I’m probably guilty of a little Euro-bashing from time to time. But there are European allies who deserve our praise.
Toward the end of World War II, (search) a group of brave Europeans worked closely with General Patton’s Third Army (search) to sweep Nazi troops out of Europe. One of them was a Belgian who I got to know named Jacques Garain. Jacques was a tough resistance fighter, just out of his teens when he joined up with Gen. Patton’s Third Army in Ardennes, Belgium, where 5,237 U.S. servicemen lie buried.
Like most veterans who’ve seen real action, Jacques didn’t like to talk much about what he’d seen or done in those days. But his heroism, particularly in the Battle of the Bulge, became legend.
His respect for Gen. Patton was such that he organized a group of European Patton lovers called the "Blood and Guts Society" (search), the name of which horrified the sophisticates in Brussels, which pleased Jacques to no end. He loved to tweak European phonies. But Jacques’s appreciation of Americans was no joke. It went to his core.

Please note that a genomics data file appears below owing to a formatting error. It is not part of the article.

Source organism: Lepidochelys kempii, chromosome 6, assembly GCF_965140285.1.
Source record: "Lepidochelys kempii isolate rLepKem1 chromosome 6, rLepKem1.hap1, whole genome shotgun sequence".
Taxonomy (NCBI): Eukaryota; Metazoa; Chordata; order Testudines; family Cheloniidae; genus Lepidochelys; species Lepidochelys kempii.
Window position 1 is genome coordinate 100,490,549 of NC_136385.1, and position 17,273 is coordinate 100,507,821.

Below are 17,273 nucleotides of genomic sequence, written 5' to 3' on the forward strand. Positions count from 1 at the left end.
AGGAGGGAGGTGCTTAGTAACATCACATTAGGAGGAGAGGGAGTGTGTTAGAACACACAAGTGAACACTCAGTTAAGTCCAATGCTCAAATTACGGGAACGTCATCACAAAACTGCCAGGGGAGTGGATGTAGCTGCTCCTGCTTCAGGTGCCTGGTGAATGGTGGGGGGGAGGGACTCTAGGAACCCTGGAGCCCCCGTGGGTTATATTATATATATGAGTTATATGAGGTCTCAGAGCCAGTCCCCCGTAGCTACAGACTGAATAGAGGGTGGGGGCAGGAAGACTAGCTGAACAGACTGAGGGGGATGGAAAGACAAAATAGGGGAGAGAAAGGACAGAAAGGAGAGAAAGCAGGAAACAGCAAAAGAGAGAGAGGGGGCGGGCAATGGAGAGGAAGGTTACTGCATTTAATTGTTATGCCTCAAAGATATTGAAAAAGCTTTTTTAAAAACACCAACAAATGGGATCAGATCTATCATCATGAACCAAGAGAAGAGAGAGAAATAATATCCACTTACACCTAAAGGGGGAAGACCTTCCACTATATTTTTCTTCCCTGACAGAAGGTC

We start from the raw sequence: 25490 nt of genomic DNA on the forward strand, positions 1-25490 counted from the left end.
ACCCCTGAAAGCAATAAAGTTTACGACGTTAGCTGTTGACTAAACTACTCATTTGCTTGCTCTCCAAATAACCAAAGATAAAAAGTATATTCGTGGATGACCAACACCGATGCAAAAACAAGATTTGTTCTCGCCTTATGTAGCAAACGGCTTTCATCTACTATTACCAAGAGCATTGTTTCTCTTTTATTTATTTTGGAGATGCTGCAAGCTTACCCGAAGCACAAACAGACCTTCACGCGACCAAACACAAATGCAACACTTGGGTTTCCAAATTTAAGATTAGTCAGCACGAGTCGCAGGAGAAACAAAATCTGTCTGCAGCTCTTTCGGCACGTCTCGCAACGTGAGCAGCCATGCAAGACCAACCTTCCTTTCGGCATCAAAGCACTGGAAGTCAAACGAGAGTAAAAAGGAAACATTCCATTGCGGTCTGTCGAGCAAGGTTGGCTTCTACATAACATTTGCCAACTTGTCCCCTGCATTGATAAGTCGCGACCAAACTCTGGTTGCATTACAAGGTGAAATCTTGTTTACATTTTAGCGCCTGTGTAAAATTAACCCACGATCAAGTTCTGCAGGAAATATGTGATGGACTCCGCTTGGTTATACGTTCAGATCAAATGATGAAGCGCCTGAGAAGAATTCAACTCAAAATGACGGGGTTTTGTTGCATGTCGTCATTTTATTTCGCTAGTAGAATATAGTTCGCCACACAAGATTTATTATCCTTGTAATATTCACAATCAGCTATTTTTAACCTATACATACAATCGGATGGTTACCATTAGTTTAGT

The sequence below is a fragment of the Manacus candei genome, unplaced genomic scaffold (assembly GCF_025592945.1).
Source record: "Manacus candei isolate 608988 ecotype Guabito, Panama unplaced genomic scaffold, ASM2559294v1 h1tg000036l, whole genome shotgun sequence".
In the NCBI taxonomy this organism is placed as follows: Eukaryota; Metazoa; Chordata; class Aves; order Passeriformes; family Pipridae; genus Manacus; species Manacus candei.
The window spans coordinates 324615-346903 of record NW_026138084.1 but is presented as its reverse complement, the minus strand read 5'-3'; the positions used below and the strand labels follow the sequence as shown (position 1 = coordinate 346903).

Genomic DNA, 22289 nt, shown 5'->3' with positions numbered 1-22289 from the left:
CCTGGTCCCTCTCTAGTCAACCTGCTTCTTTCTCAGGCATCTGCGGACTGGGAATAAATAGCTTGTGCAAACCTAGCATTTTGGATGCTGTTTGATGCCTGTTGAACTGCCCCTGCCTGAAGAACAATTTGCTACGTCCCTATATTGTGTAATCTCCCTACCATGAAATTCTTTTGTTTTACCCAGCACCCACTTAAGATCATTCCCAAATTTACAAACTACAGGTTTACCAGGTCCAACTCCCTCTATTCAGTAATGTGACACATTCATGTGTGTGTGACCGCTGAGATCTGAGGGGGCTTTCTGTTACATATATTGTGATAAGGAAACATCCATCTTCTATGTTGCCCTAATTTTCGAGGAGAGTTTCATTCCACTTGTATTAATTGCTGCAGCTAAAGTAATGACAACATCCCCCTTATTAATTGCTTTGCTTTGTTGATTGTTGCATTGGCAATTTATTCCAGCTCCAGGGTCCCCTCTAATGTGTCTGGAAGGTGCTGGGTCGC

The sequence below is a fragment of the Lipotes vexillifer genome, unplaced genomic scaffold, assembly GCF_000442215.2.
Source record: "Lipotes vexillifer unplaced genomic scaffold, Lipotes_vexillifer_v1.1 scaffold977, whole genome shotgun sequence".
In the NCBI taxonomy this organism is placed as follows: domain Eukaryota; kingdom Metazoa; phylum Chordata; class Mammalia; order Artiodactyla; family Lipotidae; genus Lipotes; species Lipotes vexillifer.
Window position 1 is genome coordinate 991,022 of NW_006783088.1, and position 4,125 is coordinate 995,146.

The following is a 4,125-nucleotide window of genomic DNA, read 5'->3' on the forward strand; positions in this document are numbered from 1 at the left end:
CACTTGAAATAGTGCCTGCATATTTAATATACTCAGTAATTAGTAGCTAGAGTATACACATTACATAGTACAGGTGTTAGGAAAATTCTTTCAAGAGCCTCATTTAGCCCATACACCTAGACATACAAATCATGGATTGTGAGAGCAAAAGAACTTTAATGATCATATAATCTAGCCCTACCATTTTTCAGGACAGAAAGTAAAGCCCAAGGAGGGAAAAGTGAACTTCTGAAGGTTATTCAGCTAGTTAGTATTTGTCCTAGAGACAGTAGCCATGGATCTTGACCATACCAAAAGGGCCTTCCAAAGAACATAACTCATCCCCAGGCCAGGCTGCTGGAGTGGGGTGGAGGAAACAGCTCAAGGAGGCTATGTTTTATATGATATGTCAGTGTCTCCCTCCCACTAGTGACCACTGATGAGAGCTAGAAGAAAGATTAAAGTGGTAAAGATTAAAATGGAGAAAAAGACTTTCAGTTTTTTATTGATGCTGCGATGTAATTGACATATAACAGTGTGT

“Without the American army,” he once told a buddy of mine, “we would all be slaves.” Jacques Garain died in June 2000 and was buried, appropriately enough, on June 6, the 45th anniversary of D-Day (search). He was a friend, a freedom fighter, and a genuine European ally.
And that’s the Asman Observer.
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